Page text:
US airmail stamps of 1930-1939 include the issues for the fabulous German airship Graf Zeppelin, as well as issues for the First Trans-Pacific flight of the China Clipper and a special issue for the inauguration of Trans-Atlantic airmail service.
The 5 C. denomination airmail stamp shown above (Sc. #C12) was issued on February 10, 1930 to replace the previous 5 Cent airmail rate stamp of 1928. The design features a Winged Globe with "U.S. / AIR / MAIL" in the center.
This definitive airmail stamp was printed on the Flat Plate Press, and it is perforated 11. The design measures 46-1/2 x 19 mm.
The three US airmail stamps shown above (Sc. #C13-15) were issued April 19, 1930 for the Europe-Pan America Flight of the German airship Graf Zeppelin.
The 65 Cent denomination depicts the airship Graf Zeppelin flying over the ocean.
The $1.30 denomination depicts the airship Graf Zeppelin in flight, between Europe and the Americas.
The $2.60 denomination depicts the airship Graf Zeppelin in flight, in front of a world globe, with clouds on either side.
For more information on the Europe-Pan American flight of the Graf Zeppelin, click on the following link:
Americans were enthusiastic about the flights of the airship
Graf Zeppelin, but the rates for letters carried on board the airship
were very expensive. The $4.55 face value of a set of single stamps, in 1930, would be equivalent to about $48.00 today. And, these stamps were issued right at the beginning of the worldwide Great Depression.
The Graf Zeppelin set was only on sale for about two months. Collectors and dealers that could afford the stamps bought many of them for use on flown covers carried by the Graf Zeppelin. Needless to say though, only about 8% of the total printing of a little over 1,000,000 of each denomination was sold The unsold stamps were returned to the Post Office Department and incinerated. Here are the figures:
With the exception of the Inverted Jenny, these are the
collecting benchmark of the entire series of U.S. Airmail postage
stamps. The prices have actually decreased considerably, over the
years, and a nice looking mint lightly hinged set of the 1930 Zeppelins can be
purchased online today for under $1,000.00.
Between 1931 and 1934, the 5 Cent violet definitive airmail stamp issue of 1930 was re-issued, and two new denomination airmail stamps were added, the 8 Cent in olive bister and the 6 Cent in dull orange. They are all shown in the scan directly above (Sc. #C16-17, #C19).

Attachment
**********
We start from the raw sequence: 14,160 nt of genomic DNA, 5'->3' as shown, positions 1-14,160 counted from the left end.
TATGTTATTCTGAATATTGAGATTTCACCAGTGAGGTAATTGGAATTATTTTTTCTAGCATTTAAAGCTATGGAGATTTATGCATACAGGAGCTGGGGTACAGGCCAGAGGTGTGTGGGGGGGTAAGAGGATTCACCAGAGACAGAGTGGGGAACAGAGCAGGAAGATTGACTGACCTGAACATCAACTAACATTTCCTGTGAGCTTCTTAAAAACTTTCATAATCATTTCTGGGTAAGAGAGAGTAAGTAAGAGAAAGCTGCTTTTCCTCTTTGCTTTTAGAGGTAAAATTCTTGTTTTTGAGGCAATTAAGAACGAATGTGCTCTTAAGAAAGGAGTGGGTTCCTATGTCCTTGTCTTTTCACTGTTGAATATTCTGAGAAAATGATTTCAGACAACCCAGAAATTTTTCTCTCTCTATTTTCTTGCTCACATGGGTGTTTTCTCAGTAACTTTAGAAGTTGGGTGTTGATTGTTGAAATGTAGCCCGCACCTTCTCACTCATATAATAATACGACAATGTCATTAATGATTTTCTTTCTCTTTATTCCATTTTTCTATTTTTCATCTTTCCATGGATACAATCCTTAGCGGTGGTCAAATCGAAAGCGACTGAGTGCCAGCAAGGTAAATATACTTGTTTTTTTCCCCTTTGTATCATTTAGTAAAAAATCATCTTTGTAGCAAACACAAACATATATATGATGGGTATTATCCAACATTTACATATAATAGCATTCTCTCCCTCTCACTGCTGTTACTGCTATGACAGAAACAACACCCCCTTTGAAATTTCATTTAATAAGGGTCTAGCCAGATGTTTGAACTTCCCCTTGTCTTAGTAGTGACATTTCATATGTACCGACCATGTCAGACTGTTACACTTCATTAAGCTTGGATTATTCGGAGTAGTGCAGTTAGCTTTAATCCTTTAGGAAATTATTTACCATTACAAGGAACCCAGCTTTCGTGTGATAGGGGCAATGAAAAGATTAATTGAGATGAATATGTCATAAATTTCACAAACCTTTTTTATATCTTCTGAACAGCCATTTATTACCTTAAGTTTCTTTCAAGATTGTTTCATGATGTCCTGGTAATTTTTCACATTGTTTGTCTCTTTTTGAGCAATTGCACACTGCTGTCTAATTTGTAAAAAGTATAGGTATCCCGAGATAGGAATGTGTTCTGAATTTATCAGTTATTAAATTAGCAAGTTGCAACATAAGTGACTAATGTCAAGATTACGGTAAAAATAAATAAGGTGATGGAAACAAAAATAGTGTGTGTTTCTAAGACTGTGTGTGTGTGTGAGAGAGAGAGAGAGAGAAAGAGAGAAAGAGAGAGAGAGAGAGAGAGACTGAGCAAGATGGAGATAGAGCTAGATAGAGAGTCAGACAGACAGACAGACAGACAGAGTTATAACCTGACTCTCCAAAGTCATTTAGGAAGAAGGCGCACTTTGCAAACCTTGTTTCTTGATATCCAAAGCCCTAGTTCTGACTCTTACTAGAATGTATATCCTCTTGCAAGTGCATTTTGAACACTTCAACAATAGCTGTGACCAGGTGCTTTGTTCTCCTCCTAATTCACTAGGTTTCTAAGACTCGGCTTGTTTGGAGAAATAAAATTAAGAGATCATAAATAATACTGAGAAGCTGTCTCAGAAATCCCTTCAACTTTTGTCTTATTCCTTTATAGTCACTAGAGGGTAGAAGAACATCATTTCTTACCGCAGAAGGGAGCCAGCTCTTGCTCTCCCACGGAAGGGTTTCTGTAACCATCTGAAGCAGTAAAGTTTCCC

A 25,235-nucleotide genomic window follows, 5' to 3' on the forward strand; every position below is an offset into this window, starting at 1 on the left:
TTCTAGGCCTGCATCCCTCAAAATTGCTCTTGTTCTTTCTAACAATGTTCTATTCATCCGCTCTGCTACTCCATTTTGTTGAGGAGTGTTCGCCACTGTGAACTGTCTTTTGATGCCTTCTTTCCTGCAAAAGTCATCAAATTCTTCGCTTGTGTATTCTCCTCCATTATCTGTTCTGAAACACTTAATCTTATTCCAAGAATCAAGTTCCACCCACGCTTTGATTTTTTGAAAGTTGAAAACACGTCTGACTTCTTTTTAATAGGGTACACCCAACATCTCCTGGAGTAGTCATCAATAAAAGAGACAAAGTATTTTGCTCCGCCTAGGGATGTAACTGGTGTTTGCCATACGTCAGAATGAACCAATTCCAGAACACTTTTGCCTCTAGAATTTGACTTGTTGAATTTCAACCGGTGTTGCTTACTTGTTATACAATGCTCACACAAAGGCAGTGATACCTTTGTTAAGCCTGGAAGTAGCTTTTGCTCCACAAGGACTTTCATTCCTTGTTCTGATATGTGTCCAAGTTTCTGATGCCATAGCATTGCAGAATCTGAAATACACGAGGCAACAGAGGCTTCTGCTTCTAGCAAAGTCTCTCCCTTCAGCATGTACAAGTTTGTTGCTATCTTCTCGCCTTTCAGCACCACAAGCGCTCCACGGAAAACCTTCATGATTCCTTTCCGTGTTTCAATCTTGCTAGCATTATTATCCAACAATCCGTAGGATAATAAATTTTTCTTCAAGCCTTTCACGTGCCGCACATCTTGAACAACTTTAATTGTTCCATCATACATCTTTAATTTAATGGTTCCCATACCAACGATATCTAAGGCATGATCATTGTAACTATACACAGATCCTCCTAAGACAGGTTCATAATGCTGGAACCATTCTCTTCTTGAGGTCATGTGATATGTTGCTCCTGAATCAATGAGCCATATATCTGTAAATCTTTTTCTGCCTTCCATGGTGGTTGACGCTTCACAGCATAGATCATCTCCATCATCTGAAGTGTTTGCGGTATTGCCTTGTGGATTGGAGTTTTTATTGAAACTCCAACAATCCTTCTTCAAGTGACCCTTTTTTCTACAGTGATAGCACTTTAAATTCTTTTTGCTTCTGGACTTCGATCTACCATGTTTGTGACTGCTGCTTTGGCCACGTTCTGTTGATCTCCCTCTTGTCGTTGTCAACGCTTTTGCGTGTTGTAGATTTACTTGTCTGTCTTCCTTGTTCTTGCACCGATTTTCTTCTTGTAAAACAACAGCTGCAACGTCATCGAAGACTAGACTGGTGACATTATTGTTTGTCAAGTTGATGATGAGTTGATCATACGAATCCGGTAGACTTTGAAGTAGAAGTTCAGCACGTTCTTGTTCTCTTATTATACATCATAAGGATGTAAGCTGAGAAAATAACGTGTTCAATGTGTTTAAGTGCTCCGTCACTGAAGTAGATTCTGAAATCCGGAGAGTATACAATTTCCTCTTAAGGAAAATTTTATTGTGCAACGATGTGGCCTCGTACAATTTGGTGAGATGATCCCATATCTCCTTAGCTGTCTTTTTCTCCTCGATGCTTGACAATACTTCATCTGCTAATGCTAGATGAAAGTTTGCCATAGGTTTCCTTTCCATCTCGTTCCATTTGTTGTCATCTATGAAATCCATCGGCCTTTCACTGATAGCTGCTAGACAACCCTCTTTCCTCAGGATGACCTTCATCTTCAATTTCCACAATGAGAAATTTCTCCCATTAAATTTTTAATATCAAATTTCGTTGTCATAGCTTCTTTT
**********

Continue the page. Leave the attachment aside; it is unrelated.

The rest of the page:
These new definitive airmail postage stamps were printed on the Rotary Press, and they are perforated 10-1/2 x 11. The design of the 5 Cent denomination from the Rotary Press plate measures 47-1/2 x 19 mm.
The 50 C. denomination airmail stamp shown above (Sc. #C18), often called the "Baby Zepp", was issued on October 2, 1933 in connection with the flight of the Graf Zeppelin to the Chicago Century of Progress International Exposition in Chicago.
The design of this 50 Cent denomination stamp shows the Graf Zeppelin in Flight over the ocean, with the Federal Building in Chicago on the left and its Hanger in Friedrichshafen on the right.
For more information on the Chicago flight of the Graf Zeppelin, click on the following link:
The 25 C. denomination US airmail stamp shown above (Sc. #C20) was issued on November 22, 1935 for the Inauguration of Trans-Pacific Airmail Service between San Francisco and Manila.
The 25 Cent denomination airmail stamp depicts the "China Clipper" Over the Pacific.
The China Clipper was a Martin M-130 four-engine flying boat built for Pan American Airways. Its inaugural flight took off from Alameda, California on November 22, 1935, with stop-overs in Honolulu, Midway Island, Wake Island, and Guam. On November 29, 1935, it arrived at it's destination, Manila, Philippines, carrying over 110,000 pieces of mail.
The Commonwealth of the Philippines also issued stamps for the return flight of the China Clipper back to the United States in December 1935. They are shown above.
The two US airmail stamps shown above (Sc. #C21-22) were issued on February 15, 1937 for use on the new Trans-Pacific Airmail Service to Hong Kong and to China.
These 20 Cent green and 50 Cent carmine denomination airmail stamps are very similar in design to the 25 Cent denomination Trans-Pacific Air Mail stamp issued in 1935.
The 30 C. denomination US airmail stamp shown above (Sc. #C24) was issued on May 16, 1939 for the Inauguration of Trans-Atlantic Airmail Service.
The design is similar to the previous winged-globe type airmail stamps, but for the addition of the inscription "TRANS-ATLANTIC" and ships-at-sea shown in the lower background.
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The 6 c. denomination definitive Airmail stamp shown above (Sc. #C23) was issued on May 14, 1938.
The simple but elegant design features an eagle holding a shield, olive branch, and arrows.
The normal color of the stamp is dark blue & carmine. It also exists in an ultramarine & carmine shade (Sc. #C23b), which is very scarce.